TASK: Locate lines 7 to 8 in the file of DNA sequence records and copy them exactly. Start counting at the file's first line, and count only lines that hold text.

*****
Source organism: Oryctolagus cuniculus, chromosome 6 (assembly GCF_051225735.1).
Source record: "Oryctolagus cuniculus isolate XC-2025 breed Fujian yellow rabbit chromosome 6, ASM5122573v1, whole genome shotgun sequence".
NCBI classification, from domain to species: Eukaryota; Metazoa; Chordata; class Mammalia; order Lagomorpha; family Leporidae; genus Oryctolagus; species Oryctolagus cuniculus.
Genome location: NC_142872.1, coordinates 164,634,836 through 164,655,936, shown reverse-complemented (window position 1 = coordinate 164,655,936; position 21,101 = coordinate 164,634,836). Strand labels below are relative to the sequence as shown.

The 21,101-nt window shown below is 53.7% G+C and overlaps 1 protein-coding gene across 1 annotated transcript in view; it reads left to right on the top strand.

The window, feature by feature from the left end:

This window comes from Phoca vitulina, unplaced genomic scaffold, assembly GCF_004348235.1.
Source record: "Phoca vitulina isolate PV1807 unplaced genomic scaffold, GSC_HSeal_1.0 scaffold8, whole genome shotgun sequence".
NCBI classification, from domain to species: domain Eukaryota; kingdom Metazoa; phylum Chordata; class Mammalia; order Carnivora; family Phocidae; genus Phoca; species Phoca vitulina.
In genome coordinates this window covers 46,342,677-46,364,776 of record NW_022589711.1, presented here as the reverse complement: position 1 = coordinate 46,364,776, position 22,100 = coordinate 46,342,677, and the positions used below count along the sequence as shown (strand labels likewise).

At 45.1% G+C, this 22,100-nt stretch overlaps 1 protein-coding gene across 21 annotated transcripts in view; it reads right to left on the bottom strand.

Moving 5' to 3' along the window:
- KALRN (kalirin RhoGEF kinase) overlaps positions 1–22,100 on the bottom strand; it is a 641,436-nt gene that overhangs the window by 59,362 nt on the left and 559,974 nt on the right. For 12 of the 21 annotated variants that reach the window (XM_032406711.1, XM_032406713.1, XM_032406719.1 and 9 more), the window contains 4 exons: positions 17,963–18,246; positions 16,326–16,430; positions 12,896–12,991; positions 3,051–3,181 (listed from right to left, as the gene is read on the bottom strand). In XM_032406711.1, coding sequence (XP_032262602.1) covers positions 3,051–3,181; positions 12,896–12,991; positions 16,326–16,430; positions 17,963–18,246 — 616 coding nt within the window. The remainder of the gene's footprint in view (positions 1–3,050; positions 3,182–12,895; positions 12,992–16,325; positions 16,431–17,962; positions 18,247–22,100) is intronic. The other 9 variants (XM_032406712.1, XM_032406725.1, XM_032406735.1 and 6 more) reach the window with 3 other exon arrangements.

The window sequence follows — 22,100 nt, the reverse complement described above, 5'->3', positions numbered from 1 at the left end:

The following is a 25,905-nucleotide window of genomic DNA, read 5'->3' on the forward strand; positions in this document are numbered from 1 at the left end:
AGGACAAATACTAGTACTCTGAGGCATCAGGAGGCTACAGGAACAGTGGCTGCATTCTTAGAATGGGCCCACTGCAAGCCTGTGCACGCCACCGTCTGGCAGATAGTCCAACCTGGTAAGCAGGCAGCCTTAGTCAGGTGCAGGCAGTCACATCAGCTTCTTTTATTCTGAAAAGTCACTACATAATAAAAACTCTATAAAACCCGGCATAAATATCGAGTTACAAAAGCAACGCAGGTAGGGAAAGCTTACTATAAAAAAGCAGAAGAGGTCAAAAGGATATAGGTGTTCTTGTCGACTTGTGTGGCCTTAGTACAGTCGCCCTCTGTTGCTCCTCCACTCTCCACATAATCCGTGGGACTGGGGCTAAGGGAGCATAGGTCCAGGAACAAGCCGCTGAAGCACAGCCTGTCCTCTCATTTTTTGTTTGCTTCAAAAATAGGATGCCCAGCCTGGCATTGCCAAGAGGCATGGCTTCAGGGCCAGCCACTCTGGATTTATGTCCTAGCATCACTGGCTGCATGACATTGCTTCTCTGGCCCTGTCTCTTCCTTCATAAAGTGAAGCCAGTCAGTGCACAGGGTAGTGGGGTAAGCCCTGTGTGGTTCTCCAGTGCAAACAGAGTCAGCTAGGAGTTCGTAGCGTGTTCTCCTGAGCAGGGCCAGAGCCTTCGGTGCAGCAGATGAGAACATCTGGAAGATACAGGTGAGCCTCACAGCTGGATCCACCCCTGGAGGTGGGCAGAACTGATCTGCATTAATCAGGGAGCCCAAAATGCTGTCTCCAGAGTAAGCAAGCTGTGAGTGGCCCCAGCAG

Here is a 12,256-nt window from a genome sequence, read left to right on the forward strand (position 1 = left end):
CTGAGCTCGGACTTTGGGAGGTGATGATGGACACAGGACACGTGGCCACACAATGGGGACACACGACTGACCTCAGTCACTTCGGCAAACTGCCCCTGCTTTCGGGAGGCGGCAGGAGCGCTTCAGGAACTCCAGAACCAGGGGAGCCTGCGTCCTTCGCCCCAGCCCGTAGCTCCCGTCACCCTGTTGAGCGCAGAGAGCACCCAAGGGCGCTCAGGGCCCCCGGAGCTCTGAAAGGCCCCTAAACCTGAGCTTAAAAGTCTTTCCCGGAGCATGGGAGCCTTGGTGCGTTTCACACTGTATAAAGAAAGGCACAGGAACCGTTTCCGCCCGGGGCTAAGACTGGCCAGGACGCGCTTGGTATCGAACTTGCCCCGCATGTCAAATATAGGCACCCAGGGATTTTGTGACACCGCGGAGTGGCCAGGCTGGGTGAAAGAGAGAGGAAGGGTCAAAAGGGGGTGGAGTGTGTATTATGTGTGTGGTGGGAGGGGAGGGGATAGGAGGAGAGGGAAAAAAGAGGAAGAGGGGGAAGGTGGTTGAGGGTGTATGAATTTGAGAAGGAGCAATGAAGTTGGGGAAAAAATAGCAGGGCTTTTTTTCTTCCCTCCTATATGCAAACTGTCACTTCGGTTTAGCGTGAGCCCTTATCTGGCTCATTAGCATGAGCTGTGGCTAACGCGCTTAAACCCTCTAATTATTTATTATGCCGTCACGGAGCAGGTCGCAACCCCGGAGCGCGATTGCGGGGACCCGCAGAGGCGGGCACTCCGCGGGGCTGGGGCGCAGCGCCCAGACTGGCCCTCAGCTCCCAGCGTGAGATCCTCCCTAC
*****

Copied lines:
This window comes from Phoca vitulina, unplaced genomic scaffold, assembly GCF_004348235.1.
Source record: "Phoca vitulina isolate PV1807 unplaced genomic scaffold, GSC_HSeal_1.0 scaffold8, whole genome shotgun sequence".